Ayaan Hirsi Ali: Another book perpetuating the logic of hate
The reductionist logic of hate has a long tradition of using alarmist sophistry in polite mainstream discourse.
In 1925, Hitler published Mein Kampf, in which he warned, “If…the Jew is victorious over the other peoples of the world, his crown will be the funeral wreath of humanity.” He upheld the Protocols of the Elders of Zion, an epitome of anti-Semitic propaganda, declaring that “once this book has become the common property of a people, the Jewish menace may be considered as broken.”
In a 1946 book entitled Take Your Choice: Separation or Mongrelization, by Theodore Bilbo, a popular US Senator from Mississippi, wrote that “purity of race is a gift of God,” and the mixing of “the blood of the races,” was an attack on the “Divine plan of God.” Long before and long after Bilbo, there were prominent pundits who cited everything from scripture and law to polls and anecdotes as irrefutable evidence arguing in polite public discourse for the subjugation, marginalisation, or destruction of African Americans. On why black children should not receive adequate education, Georgia Gov. Allen Candler maintained that “God made them negroes and we cannot by education make them white folks.”
White was (is) taken for granted as inherently moral and superior, which is why the Native American tribes who survived the systematic genocide preceding the 1800s but who nonetheless had succumbed to European colonial religion and culture were called the “Five Civilized Tribes.” Their adoption of Christianity, however, did not mitigate their otherness, a problem that was debated in the halls of power and high centres of learning at the time. And from this polite mainstream political discourse of the 1800s, various plans and laws were enacted to complete the annihilation of this land’s native cultures and its rightful heirs. The Indian Removal Act was thus considered the only logical and moral choice.
In 1923, Vladimir Jabotinsky, a Russian Zionist who founded the Jewish Legion, published The Iron Wall, a polemic in which he argued that the militaristic taking of Palestine should “continue in defiance of the will of the native population,” whom he said were culturally “500 years behind us,” and that “they have neither our endurance nor our determination.”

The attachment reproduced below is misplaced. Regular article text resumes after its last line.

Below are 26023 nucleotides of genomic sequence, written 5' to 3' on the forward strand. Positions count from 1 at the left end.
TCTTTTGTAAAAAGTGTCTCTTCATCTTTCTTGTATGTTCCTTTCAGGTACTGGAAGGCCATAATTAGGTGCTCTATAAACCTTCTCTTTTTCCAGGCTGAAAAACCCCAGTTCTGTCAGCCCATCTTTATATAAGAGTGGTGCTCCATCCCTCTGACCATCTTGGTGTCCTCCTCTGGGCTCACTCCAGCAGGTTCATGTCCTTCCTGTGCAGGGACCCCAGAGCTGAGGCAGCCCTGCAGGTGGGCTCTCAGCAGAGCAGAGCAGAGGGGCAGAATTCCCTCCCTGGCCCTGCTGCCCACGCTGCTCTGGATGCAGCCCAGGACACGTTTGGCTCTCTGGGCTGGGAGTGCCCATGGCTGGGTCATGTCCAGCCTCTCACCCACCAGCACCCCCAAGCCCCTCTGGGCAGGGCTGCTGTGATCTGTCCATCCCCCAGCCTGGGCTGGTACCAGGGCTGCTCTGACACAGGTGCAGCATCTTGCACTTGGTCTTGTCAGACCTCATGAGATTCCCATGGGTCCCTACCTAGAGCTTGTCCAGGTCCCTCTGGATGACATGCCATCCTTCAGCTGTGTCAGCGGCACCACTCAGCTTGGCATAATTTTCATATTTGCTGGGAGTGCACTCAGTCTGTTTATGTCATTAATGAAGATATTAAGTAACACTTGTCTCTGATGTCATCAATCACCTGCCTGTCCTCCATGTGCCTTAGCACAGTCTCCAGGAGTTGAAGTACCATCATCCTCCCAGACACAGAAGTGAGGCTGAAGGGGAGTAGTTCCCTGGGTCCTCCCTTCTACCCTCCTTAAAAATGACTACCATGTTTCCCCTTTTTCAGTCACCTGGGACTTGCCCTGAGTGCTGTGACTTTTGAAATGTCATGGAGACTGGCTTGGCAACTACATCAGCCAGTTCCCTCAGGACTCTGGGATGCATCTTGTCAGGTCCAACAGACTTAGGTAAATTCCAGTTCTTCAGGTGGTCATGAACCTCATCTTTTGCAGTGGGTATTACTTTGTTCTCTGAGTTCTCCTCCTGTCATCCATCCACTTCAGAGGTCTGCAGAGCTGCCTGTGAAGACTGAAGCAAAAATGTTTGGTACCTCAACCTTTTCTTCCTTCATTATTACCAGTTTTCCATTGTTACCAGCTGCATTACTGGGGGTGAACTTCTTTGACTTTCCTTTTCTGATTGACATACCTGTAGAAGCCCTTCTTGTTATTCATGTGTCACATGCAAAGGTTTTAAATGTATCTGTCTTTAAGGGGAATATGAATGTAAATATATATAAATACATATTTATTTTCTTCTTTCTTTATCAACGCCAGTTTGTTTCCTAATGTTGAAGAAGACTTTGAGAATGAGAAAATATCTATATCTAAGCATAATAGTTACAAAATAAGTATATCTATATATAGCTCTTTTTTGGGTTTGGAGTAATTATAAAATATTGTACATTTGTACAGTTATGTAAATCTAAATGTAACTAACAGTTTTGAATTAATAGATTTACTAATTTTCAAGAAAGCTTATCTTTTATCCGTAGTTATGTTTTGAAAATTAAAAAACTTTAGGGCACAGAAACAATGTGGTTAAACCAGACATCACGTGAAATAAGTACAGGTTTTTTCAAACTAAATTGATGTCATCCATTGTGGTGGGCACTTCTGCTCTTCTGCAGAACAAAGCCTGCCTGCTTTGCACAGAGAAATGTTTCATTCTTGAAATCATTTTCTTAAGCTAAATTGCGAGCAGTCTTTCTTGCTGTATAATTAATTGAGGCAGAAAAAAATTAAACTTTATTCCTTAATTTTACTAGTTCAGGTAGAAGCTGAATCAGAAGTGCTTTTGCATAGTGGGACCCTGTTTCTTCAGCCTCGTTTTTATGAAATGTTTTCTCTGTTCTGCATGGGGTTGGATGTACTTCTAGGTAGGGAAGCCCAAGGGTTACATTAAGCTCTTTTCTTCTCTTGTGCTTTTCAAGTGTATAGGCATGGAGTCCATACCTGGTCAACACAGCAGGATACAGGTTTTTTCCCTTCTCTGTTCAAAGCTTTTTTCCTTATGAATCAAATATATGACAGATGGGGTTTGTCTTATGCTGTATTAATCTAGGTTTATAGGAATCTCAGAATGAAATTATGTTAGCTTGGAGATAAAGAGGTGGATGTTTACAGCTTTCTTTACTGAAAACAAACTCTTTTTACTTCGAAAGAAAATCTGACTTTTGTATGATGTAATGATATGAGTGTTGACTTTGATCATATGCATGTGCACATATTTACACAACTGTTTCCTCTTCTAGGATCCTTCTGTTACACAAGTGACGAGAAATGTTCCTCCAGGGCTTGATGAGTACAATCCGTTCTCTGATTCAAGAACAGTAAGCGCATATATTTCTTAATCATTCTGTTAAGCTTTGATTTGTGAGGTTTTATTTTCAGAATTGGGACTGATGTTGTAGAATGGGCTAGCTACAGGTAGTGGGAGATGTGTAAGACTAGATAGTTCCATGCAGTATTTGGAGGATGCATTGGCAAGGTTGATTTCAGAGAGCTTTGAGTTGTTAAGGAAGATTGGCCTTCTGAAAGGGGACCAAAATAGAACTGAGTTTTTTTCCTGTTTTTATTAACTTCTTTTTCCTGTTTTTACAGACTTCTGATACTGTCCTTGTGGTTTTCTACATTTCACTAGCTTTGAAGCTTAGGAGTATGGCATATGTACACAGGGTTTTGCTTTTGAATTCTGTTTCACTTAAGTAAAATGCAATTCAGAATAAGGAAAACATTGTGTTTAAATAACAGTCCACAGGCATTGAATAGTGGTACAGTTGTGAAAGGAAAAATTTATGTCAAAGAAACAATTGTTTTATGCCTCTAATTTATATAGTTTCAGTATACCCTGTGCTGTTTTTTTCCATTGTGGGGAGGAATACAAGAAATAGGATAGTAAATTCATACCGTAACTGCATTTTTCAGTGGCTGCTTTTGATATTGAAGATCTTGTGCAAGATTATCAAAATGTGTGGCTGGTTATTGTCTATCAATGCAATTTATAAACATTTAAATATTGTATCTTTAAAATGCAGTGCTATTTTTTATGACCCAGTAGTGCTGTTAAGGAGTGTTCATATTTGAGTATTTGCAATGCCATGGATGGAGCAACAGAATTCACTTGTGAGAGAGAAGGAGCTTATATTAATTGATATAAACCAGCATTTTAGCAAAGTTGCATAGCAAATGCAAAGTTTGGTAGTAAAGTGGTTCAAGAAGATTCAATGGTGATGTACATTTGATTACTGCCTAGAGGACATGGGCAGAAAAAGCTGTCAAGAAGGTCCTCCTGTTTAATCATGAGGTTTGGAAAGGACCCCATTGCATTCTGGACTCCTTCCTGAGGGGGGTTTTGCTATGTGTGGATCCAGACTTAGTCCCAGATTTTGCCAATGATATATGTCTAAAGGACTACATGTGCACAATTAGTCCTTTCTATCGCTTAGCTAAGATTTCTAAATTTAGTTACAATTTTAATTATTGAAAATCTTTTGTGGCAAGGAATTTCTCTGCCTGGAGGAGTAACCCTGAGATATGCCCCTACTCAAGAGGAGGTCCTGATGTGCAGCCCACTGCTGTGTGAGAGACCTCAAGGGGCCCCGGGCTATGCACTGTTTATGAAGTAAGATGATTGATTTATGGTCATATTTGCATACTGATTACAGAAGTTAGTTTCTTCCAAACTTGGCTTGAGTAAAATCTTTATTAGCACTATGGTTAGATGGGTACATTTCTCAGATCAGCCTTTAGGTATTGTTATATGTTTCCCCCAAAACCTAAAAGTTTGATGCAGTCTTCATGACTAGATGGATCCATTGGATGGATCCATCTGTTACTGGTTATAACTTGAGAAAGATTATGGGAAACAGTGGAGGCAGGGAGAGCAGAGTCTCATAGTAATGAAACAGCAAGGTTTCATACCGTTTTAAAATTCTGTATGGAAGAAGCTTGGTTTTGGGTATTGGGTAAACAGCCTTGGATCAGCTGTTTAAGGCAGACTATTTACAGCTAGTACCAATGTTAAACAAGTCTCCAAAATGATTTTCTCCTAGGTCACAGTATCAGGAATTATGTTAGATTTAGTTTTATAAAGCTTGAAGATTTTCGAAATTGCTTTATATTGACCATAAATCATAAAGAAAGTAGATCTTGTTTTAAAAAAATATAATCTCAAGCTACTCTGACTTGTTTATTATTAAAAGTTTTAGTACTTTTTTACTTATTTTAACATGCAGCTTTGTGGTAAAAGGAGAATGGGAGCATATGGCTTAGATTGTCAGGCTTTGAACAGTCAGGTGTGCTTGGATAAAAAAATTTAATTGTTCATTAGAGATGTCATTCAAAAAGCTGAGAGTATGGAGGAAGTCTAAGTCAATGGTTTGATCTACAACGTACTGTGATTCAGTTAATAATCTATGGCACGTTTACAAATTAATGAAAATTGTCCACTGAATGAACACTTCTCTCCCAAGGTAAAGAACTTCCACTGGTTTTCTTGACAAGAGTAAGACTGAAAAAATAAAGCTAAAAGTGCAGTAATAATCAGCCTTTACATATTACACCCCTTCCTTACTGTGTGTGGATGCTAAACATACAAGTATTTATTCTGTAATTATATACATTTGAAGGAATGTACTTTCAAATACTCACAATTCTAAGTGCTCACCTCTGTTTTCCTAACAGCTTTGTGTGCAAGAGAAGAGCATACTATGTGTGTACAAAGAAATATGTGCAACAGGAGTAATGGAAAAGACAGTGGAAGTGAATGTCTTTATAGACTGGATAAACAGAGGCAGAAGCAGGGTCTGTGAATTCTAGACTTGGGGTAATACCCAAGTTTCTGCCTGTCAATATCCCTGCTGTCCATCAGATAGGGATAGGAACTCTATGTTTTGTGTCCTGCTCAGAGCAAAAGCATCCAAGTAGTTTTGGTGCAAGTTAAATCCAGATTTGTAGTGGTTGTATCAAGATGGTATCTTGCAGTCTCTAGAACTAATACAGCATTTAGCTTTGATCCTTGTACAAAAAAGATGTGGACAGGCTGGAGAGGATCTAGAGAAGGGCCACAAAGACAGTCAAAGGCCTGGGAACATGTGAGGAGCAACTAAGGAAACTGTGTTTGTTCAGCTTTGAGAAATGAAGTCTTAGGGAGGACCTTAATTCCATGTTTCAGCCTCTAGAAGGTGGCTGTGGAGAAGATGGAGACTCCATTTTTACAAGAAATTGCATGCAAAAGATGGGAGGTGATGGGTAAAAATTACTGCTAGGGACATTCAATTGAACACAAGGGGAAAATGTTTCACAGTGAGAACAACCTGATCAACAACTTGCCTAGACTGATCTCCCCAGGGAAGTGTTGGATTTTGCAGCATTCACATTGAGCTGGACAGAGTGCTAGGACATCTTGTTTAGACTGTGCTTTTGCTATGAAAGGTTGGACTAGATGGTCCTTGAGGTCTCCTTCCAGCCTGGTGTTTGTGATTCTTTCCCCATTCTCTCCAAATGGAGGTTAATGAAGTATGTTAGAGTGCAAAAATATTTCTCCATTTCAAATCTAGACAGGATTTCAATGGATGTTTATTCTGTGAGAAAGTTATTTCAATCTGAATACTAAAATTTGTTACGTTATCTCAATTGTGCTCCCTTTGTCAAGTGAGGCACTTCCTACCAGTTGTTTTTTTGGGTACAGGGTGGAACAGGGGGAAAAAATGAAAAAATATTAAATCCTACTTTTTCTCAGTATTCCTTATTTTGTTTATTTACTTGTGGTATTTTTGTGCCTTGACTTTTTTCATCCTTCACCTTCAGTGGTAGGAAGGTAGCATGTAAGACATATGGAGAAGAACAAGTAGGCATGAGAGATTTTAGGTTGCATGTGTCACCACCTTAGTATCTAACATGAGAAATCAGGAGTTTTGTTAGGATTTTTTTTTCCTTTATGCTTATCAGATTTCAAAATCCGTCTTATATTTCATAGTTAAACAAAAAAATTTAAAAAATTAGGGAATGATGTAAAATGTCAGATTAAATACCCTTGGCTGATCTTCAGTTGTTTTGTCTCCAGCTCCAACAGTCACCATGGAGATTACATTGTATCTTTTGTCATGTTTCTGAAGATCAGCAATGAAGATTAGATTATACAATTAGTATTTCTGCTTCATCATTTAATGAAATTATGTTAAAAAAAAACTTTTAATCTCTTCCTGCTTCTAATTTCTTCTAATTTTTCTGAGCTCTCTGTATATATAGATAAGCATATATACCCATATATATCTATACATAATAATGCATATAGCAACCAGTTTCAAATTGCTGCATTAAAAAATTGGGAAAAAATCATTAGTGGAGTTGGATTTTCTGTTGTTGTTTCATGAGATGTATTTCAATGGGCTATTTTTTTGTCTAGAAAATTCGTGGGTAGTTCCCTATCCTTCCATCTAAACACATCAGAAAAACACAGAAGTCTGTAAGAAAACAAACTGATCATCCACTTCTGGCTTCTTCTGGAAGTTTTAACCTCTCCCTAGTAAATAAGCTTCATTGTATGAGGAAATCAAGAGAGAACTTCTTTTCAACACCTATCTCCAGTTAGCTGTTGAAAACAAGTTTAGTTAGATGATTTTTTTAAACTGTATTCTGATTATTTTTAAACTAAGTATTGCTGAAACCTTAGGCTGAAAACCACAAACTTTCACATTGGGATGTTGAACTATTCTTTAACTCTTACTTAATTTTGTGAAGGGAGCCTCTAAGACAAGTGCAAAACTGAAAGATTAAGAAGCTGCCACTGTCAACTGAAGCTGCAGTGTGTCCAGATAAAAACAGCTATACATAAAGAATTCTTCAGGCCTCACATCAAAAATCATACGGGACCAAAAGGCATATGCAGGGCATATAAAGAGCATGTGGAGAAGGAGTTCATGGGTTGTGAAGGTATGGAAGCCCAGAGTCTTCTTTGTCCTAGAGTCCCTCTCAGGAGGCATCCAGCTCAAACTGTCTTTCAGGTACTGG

Decades and many more such racist books into the fulfillment of this colonial project, in 2009, Rabbi Yitzhak Shapira, head of a well-funded, prominent and politically connected yishiva in Tel Aviv, wrote Torat Ha’Melech, a 230-page guidebook on the killing of non-Jews, who, he says, are "uncompassionate by nature" and should be killed in order to "curb their evil inclinations." Citing Jewish law, he provides “justification for killing babies if it is clear that they will grow up to harm us, and in such a situation they may be harmed deliberately, and not only during combat with adults."
This year, 2015, Ayaan Hirsi Ali published Heretic, which expands on her theory that Islam is “a destructive, nihilistic cult of death,” that must be defeated by Western culture, which she describes with embarrassingly sycophantic reverence, in stark contrast to her palpably visceral antipathy toward the Muslim East.
In over 250 pages, there is not a single redeeming quality to the faith held by one fifth of humanity. Rather, it is described unambiguously as wholly menacing. In the breathtaking essentialism, which characterises this entire book, Hirsi Ali describes the overwhelming majority of the world’s Muslims (whom she refers to as “Mecca Muslims”) as “indolent, and – crucially – lacking in the intellectual vigour” necessary to resist the seduction of violent extremism.
The best option for humanity, she says, is that Islam be abolished completely. Conceding the impracticality of the total destruction of Islam, she argues that a reformation is then the only viable avenue to save humanity from Islam. She believes that all Muslims have only one of two choices, either to completely renounce their faith, or abandon the parts (she does not specify which) that “reject the West’s modernity.” Note the utter lack of imagination that modernity might encompass anything but western values, or that morality might be anything but western.
Her principle reasoning is that Christianity went through a Reformation, which is why followers of Christianity and Judaism (in her mind) compose morally, intellectually and socially superior nations. The fact that a multitude of genocides and holocausts were perpetrated by western Christian nations centuries after the Reformation is completely ignored in this book.